Hurricane Disaster Brings Focus on Elderly Evacuation


After the chaos and tragedy of the Gulf Coast hurricanes, disaster preparedness officials are reviewing their programs to be sure they’re prepared to safely evacuate and care for elderly and frail people, reports USA Today. At least 10 states, including Florida and Louisiana, are considering legislation to regulate emergency preparedness by nursing homes, including a requirement for backup electrical generators. California, Kansas, Wisconsin, Hawaii, Oklahoma and Texas are among the states reviewing their evacuation plans to be sure that transportation and medical concerns of the elderly, frail and disabled are included, particularly where large areas and large numbers of people must be evacuated.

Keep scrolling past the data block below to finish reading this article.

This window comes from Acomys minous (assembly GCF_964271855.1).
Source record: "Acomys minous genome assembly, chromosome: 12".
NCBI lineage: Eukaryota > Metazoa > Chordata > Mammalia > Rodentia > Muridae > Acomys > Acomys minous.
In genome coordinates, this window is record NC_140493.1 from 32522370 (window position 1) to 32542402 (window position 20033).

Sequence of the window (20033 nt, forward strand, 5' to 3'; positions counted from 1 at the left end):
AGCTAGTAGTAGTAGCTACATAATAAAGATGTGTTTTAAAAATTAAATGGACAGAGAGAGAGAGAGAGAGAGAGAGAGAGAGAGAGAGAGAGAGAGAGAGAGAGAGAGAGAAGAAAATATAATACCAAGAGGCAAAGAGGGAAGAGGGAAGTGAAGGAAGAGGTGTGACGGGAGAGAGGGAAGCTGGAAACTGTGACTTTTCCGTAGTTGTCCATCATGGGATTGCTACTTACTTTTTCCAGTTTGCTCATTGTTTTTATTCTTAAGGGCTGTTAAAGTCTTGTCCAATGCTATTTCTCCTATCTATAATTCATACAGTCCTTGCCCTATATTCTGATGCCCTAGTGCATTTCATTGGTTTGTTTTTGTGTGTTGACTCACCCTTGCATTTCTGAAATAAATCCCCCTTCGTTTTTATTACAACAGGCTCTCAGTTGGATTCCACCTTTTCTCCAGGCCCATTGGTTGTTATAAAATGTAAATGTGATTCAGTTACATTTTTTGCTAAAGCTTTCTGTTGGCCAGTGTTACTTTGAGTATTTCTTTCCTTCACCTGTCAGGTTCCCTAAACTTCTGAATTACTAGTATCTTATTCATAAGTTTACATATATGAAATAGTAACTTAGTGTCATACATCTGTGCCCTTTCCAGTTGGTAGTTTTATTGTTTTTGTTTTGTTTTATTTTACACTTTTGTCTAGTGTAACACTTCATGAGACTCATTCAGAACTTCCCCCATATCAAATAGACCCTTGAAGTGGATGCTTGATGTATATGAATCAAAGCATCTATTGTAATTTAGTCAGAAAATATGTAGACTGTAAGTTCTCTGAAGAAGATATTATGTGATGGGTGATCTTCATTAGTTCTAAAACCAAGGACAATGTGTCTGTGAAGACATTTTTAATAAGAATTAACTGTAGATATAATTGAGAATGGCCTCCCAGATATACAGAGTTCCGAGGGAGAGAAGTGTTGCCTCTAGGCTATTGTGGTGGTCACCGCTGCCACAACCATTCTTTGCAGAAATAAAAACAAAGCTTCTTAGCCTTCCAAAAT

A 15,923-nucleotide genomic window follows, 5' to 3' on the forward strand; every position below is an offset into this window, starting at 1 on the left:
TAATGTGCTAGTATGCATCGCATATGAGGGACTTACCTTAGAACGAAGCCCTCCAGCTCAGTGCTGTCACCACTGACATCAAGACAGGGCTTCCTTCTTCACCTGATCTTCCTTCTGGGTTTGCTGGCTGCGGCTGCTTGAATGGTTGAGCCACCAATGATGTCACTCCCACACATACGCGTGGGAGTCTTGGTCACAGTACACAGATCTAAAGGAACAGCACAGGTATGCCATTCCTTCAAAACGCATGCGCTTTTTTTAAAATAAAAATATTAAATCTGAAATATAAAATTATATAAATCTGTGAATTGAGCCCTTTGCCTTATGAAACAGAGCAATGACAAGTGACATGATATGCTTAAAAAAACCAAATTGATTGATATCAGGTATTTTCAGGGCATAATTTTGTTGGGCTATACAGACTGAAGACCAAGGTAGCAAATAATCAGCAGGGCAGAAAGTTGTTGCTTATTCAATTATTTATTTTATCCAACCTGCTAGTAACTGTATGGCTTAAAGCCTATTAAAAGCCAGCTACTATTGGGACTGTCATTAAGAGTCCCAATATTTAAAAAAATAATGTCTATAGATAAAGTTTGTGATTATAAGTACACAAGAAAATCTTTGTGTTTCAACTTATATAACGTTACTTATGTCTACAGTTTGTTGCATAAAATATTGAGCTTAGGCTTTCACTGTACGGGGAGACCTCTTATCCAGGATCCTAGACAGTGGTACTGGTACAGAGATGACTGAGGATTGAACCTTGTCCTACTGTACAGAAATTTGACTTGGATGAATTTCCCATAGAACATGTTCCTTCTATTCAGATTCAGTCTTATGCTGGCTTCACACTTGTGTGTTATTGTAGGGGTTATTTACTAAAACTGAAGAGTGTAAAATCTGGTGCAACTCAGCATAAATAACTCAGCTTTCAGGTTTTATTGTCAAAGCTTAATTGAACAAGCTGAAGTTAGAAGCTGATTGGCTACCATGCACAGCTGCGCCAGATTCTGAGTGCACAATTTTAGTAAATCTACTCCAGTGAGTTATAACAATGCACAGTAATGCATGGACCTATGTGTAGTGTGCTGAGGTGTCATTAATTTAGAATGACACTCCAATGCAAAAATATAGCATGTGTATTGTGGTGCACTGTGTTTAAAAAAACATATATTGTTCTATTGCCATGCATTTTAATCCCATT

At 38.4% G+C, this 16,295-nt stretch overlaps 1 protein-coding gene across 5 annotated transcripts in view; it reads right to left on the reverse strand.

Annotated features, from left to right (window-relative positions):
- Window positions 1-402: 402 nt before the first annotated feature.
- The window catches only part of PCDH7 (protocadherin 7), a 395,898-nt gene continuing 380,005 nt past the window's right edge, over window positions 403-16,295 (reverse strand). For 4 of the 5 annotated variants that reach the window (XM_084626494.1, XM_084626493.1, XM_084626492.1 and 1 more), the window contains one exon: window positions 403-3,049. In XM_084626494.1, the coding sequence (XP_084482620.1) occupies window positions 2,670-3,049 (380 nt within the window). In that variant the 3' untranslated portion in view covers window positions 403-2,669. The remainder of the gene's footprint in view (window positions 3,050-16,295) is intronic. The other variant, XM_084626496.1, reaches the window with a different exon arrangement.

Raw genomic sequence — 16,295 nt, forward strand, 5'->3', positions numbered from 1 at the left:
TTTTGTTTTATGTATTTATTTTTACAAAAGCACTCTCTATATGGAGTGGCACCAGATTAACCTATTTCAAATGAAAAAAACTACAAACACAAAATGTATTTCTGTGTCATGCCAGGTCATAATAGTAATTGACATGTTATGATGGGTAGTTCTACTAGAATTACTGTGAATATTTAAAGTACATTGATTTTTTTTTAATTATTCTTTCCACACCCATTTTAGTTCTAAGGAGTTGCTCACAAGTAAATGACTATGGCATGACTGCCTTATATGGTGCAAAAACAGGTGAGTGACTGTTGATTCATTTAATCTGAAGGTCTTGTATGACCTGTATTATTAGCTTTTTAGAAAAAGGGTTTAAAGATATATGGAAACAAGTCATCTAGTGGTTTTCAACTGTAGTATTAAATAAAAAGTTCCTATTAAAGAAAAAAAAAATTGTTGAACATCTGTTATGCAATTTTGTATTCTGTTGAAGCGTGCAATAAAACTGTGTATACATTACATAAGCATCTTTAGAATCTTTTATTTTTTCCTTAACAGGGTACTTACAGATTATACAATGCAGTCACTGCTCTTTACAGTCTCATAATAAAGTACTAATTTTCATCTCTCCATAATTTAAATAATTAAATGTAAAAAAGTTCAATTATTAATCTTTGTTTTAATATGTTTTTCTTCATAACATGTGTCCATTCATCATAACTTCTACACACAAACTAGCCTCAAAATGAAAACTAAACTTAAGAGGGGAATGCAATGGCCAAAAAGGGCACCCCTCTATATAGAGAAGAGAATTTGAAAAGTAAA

Federal legislation being considered by the Senate would require the Department of Homeland Security to make states rewrite evacuation plans to consider the elderly and people with medical needs. Elderly and disabled people were hit hard in the aftermath of Hurricanes Katrina and Rita. Hundreds were stranded in their homes as water rose; many died there. More endured crowded, unsanitary conditions at the Superdome and the Morial Convention Center. Medical care deteriorated when hospitals and nursing homes lost power. In a New Orleans nursing home, 35 residents drowned after owners did not evacuate them before Katrina hit.


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